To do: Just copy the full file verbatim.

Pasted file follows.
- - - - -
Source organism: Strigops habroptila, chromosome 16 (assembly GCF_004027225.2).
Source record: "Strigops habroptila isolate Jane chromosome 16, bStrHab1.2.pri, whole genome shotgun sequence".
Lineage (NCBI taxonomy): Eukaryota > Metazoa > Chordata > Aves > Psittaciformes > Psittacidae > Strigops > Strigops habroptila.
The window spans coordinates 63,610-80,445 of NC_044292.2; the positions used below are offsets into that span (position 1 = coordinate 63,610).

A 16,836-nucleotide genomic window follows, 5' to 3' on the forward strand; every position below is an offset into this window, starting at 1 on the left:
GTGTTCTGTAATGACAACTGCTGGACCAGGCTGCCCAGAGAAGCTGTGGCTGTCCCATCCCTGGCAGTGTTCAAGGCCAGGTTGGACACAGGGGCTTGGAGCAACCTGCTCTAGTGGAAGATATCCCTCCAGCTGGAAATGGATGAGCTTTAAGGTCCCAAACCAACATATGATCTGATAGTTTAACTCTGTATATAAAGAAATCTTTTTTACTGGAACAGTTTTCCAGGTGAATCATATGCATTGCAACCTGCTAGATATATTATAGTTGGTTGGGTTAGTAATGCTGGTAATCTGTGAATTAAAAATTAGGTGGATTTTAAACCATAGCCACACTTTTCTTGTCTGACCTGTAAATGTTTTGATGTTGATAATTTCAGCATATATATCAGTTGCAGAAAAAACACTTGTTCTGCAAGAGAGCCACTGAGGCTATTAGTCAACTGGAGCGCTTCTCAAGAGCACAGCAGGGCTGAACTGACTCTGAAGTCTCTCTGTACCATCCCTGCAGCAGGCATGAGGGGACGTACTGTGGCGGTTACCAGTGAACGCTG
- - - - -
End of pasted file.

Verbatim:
Source organism: Strigops habroptila, chromosome 16 (assembly GCF_004027225.2).
Source record: "Strigops habroptila isolate Jane chromosome 16, bStrHab1.2.pri, whole genome shotgun sequence".
Lineage (NCBI taxonomy): Eukaryota > Metazoa > Chordata > Aves > Psittaciformes > Psittacidae > Strigops > Strigops habroptila.
The window spans coordinates 63,610-80,445 of NC_044292.2; the positions used below are offsets into that span (position 1 = coordinate 63,610).

A 16,836-nucleotide genomic window follows, 5' to 3' on the forward strand; every position below is an offset into this window, starting at 1 on the left:
GTGTTCTGTAATGACAACTGCTGGACCAGGCTGCCCAGAGAAGCTGTGGCTGTCCCATCCCTGGCAGTGTTCAAGGCCAGGTTGGACACAGGGGCTTGGAGCAACCTGCTCTAGTGGAAGATATCCCTCCAGCTGGAAATGGATGAGCTTTAAGGTCCCAAACCAACATATGATCTGATAGTTTAACTCTGTATATAAAGAAATCTTTTTTACTGGAACAGTTTTCCAGGTGAATCATATGCATTGCAACCTGCTAGATATATTATAGTTGGTTGGGTTAGTAATGCTGGTAATCTGTGAATTAAAAATTAGGTGGATTTTAAACCATAGCCACACTTTTCTTGTCTGACCTGTAAATGTTTTGATGTTGATAATTTCAGCATATATATCAGTTGCAGAAAAAACACTTGTTCTGCAAGAGAGCCACTGAGGCTATTAGTCAACTGGAGCGCTTCTCAAGAGCACAGCAGGGCTGAACTGACTCTGAAGTCTCTCTGTACCATCCCTGCAGCAGGCATGAGGGGACGTACTGTGGCGGTTACCAGTGAACGCTG